"4. The regiment was not reinforced with tank or self propelled guns."

Oh. Well then. Looks like that's another one in the "reasons not to trust unverified kill claims" box.

8 comments:

  1. A full strength Soviet tank brigade would have around 64-65 tanks. Are we believe a brigade that had been reduced by 80% was sent on operation to attack with only 13 tanks? Consider this: it started the operation with 65 tanks but lost 65-13=52 tanks to the Ferdinands. Then it 'possessed' only 13 at the end of the day.

    ReplyDelete
    Replies
    1. The book quite clearly states that they started out with 13 tanks. As for why it was understrength, you wouldn't send a full tank brigade on a raid, it would be a nightmare to keep the supply chain going (as it was in this case as well, apparently).

      Delete
  2. The 31st Tank Brigade if full strength would consist of 44 tanks,
    277th Armored Battalion-21 tanks
    278th Armored Battalion=21 tanks
    HQ 2 T-34s

    The 28th tank corp consisted of
    25th brigade of 3 battalions OOB=65
    31st brigade of 2 battalions OOB=44
    32nd brigade of 3 battalions OOB=65

    The 5th Guards Tank Army consisted of:
    18th Tank corps
    29th Tank corps
    5th Guards Mechanized corps

    The small map details their locations at various dates. The units are all over the map so the Ferdinands could of fought any one of them. (There's even a date where the 5th G. Mech corps is on 28.11 and the 18th and 29th corps on 25.11). In Glantz's book From Don to the Dnepr the 5th Guards Tank Army was rebuilt from 150-200 tanks after Kursk back to 503 tanks on Aug 3. In the fighting during August it lost over 450 tanks. It could well have been rebuilt back up to full strength again by Nov 11.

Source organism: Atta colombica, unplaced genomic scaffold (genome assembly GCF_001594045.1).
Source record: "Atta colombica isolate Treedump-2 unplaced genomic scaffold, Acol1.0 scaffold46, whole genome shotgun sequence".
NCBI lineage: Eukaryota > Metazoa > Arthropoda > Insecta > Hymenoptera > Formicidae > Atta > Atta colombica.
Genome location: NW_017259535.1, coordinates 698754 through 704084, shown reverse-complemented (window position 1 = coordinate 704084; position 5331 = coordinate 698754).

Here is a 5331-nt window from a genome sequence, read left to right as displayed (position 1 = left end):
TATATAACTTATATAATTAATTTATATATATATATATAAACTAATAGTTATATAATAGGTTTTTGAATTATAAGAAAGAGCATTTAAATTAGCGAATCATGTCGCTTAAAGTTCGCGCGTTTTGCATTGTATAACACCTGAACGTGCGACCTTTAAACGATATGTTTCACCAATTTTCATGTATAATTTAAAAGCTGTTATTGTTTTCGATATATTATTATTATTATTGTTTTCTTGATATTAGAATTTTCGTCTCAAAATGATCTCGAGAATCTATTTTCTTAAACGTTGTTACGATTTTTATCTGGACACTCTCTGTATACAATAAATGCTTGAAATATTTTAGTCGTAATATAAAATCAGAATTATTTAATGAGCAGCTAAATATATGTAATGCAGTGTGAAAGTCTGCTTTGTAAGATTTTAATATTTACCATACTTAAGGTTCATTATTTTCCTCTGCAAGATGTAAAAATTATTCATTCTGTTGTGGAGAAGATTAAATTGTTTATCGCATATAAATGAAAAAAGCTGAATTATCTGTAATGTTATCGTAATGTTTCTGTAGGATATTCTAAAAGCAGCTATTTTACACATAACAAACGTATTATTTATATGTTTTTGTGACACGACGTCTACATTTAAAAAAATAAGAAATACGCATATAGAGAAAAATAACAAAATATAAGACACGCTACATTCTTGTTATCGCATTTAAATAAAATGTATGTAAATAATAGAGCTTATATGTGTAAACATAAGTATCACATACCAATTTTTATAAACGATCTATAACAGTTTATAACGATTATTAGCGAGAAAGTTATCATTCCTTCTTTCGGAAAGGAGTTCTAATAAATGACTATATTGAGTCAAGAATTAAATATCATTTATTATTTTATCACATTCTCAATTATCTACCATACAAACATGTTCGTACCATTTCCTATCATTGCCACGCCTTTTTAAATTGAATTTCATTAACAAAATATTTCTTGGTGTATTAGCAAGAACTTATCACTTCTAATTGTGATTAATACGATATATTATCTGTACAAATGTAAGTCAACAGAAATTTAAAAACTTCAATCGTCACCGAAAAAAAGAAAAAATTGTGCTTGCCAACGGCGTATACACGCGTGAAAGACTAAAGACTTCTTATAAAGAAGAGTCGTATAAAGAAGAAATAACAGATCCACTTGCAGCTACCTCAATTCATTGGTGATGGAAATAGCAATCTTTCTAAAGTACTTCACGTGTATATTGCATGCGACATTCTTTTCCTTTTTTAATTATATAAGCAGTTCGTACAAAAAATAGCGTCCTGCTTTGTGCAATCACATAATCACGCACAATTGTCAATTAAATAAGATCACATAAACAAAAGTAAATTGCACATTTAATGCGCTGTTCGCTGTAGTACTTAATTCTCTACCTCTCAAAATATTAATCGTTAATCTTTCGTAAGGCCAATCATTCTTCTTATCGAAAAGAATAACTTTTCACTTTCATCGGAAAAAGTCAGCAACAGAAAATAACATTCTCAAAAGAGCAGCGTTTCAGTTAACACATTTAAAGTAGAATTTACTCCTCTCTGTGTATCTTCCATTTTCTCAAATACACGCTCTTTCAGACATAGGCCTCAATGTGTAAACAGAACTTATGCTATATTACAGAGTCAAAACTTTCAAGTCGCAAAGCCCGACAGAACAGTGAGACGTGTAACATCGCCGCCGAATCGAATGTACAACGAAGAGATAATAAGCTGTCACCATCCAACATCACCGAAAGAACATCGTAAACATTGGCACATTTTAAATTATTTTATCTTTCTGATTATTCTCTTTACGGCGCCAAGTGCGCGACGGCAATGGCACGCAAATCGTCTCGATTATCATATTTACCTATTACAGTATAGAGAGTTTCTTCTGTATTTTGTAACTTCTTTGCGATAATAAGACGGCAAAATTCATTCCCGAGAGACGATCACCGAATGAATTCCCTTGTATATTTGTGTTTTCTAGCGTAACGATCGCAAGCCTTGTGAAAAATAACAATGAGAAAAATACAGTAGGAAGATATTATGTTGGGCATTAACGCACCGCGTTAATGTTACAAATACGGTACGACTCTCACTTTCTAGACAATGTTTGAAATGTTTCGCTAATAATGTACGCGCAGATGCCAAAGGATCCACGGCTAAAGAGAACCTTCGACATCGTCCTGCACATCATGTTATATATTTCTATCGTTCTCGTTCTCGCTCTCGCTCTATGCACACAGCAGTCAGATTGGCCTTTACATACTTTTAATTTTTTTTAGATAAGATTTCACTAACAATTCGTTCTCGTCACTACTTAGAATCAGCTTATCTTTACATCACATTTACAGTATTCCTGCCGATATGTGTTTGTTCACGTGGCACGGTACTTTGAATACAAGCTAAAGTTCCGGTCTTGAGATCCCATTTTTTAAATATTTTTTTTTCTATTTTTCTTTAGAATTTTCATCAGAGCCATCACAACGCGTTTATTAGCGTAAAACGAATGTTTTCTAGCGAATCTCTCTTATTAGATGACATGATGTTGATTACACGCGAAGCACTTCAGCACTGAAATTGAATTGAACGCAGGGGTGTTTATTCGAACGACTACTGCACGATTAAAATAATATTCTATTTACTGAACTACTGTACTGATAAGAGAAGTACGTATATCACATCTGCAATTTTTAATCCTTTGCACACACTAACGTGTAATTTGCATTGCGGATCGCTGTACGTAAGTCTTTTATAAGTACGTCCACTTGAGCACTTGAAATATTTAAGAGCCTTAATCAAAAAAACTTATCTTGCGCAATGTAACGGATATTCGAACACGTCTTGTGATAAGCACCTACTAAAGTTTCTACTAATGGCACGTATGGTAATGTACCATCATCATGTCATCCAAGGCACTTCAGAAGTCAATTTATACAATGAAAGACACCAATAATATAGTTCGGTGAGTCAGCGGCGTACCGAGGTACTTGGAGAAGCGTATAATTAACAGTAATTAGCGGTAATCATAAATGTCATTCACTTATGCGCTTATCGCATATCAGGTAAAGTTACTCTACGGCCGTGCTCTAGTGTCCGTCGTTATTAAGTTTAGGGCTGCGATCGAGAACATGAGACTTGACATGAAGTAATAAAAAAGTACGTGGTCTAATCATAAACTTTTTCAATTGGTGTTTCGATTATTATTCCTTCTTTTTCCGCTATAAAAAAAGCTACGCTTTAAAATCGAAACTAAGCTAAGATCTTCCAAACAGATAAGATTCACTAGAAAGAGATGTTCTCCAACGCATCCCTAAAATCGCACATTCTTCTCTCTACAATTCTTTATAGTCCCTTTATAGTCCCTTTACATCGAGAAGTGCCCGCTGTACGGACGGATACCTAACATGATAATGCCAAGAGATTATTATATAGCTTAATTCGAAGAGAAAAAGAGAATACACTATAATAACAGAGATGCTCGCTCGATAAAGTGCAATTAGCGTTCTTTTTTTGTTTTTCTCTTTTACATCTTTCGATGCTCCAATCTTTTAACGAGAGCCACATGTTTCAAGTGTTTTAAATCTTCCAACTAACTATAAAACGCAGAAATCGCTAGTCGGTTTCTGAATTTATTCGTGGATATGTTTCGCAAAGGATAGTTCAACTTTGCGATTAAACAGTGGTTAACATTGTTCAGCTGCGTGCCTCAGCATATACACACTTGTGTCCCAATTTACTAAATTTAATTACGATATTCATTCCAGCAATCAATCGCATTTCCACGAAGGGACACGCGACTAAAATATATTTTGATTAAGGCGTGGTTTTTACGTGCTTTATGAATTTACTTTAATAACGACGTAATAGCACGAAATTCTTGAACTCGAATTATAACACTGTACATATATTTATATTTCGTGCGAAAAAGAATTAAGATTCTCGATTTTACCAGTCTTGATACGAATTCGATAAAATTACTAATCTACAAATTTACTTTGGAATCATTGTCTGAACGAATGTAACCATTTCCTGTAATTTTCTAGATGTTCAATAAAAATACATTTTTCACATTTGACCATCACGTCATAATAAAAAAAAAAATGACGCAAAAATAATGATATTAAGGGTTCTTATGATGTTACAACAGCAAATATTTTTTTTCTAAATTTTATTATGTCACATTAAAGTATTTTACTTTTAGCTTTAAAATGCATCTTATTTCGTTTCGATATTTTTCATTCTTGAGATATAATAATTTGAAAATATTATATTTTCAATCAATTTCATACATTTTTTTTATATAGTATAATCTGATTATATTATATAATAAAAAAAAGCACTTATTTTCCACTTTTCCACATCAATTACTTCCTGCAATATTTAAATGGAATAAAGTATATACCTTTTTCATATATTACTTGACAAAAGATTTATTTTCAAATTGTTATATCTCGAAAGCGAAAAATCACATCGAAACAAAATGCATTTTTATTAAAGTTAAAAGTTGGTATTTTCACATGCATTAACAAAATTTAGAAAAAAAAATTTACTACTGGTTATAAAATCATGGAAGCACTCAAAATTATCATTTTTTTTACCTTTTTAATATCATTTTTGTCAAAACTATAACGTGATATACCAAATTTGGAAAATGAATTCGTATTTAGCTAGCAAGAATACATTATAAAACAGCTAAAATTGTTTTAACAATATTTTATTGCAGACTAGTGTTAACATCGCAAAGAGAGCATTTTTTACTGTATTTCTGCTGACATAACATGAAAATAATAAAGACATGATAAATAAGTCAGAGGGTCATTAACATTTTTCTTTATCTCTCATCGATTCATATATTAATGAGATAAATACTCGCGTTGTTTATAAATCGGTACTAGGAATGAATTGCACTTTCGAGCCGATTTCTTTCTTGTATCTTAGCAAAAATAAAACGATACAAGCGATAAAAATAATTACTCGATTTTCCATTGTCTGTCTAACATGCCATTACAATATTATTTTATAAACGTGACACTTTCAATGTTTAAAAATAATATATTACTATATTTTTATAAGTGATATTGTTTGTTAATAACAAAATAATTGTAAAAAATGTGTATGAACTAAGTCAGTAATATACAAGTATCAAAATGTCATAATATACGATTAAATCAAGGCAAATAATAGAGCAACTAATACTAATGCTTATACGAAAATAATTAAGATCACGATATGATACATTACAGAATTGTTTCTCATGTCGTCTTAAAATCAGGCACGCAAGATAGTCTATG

ReplyDelete
  3. It looks like the small map is of the wrong area. You can find Miropol (Myropil') using Google Earth. Kosckasovka (Kashkarivka) too. These are to the east of Kryvyi Rih so are off the small map. It would be near the red arrow points between the 46A and 8TB.A on the color map. The OOB in 1.4.44 for the 8TB.A had the 5th Guards Separate Tank Regiment.

    ReplyDelete
    Replies
    1. The small map contains Kremenchug and the front line to its south-west, which is the exact area that the German diary describes.

      Delete
  4. The part about fighting southwest of Kremenchug shows dates on the small map of locations at 11/28 and 11/23 matches the diary. Plus on the big map there are blue arrows in this area indicating German attacks.
    21 tanks destroyed by Kretschmer who would be around Myropil' matches with where the 5th Separate Tank regiment part of 8th Guards Army would be. And a tank regiment is 21 tanks.
    Thanks for the information.

    ReplyDelete
  5. I think everybody will admit that the German army (or any other army in WW2, for that matter) didn't kill what they claimed. It would be difficult to see how a relatively clumsy vehicle like the Ferdinand would be able to kill 54 enemy vehicles in a day, much less a month, no matter how skilled the crew... it's simply not realistic. I think of the claims made by the Luftwaffe the first weeks of the Battle of Britain, where they essentially claimed to have destroyed the entire British air force.

    ReplyDelete
  6. The "Nikopol bridgehead" is in the eastern side of the Dnieper river(it a german bridgehead in soviet held side) the report is very clear that the unit moved from Petropol to Nikopol crossed the river and helped the defense here from 13th november.
    So 5th Guards tank army and 656th anti-tank regiment are separated from ~100 km in 25th November.

    ReplyDelete